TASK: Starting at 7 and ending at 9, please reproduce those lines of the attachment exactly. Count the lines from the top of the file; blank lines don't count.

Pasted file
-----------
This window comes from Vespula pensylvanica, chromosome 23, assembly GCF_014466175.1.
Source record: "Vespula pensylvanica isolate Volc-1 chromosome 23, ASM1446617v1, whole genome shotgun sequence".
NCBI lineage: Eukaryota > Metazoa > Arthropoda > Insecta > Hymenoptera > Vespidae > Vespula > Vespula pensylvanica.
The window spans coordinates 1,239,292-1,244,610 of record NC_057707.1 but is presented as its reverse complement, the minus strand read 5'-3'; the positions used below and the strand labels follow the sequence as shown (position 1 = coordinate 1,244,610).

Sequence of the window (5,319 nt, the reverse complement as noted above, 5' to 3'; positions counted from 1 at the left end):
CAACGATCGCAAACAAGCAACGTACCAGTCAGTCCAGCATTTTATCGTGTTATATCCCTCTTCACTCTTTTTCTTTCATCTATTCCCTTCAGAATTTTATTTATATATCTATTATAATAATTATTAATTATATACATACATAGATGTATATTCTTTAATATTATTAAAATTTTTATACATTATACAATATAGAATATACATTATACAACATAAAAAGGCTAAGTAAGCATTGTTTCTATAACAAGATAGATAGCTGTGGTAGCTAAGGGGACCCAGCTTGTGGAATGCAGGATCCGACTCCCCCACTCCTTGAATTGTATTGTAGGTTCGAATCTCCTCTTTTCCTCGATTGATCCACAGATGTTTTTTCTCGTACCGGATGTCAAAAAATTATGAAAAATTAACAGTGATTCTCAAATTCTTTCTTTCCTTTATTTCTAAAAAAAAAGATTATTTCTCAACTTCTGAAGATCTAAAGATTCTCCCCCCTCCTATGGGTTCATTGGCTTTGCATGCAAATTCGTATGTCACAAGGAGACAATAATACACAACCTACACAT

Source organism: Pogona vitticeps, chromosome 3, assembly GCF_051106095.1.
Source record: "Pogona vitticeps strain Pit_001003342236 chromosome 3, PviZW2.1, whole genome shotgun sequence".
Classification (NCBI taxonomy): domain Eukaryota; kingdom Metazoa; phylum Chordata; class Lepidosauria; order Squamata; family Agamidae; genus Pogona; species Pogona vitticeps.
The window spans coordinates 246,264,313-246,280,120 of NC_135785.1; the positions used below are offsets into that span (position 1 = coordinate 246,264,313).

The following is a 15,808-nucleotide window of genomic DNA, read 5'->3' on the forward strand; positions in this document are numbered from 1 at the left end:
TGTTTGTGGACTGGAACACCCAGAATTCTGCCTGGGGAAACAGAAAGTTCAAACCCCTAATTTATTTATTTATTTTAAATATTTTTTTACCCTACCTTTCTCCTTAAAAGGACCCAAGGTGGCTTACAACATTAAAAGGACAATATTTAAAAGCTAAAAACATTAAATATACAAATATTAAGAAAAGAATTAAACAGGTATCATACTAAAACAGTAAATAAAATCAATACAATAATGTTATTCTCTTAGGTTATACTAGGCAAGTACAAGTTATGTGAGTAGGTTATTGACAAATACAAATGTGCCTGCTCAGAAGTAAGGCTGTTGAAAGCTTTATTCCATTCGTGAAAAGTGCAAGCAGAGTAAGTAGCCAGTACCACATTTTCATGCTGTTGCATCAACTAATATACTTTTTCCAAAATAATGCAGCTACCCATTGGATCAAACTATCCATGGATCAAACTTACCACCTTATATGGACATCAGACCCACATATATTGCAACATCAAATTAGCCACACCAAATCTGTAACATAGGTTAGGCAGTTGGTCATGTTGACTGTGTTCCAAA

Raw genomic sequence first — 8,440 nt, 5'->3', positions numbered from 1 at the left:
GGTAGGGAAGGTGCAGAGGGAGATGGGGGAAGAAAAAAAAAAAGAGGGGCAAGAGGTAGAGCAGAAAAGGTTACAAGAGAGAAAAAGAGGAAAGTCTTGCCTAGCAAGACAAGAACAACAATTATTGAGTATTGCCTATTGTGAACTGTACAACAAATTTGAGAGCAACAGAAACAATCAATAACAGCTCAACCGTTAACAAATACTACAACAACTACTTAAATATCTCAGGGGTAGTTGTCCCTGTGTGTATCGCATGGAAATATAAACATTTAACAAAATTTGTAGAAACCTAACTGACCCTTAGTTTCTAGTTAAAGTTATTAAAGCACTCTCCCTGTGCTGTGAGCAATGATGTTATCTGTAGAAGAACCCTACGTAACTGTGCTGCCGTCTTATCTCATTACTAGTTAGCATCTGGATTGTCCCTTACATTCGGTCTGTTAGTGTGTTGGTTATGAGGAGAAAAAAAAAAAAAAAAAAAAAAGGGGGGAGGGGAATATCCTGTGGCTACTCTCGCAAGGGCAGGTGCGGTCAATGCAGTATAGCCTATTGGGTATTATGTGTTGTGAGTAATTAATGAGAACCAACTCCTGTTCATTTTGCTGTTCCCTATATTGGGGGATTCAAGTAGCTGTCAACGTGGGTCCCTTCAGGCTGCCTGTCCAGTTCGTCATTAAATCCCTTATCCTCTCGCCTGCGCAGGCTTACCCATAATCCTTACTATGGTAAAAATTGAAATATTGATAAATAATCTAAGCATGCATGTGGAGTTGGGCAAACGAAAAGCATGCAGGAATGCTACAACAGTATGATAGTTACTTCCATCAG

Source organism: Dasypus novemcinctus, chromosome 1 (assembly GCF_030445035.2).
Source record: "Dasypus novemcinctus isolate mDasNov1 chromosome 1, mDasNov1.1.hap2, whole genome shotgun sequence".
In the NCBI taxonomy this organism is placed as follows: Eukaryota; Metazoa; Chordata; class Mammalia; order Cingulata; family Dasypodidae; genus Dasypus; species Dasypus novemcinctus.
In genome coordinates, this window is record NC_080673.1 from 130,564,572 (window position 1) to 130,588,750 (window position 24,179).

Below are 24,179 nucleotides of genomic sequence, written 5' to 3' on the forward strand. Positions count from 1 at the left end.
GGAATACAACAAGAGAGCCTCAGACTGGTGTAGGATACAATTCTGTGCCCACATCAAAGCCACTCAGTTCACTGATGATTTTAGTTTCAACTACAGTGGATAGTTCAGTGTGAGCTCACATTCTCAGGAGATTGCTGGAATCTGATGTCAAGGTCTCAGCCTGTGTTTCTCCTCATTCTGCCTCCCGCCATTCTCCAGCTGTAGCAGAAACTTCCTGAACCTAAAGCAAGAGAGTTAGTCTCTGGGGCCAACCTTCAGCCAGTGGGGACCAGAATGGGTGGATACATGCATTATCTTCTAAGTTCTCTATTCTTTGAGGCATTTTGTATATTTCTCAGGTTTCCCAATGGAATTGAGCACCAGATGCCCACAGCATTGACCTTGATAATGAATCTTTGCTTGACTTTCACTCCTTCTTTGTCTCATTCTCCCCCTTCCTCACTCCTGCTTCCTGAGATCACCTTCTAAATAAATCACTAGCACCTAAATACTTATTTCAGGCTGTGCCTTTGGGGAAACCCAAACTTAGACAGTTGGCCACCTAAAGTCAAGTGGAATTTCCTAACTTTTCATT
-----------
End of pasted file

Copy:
Source organism: Pogona vitticeps, chromosome 3, assembly GCF_051106095.1.
Source record: "Pogona vitticeps strain Pit_001003342236 chromosome 3, PviZW2.1, whole genome shotgun sequence".
Classification (NCBI taxonomy): domain Eukaryota; kingdom Metazoa; phylum Chordata; class Lepidosauria; order Squamata; family Agamidae; genus Pogona; species Pogona vitticeps.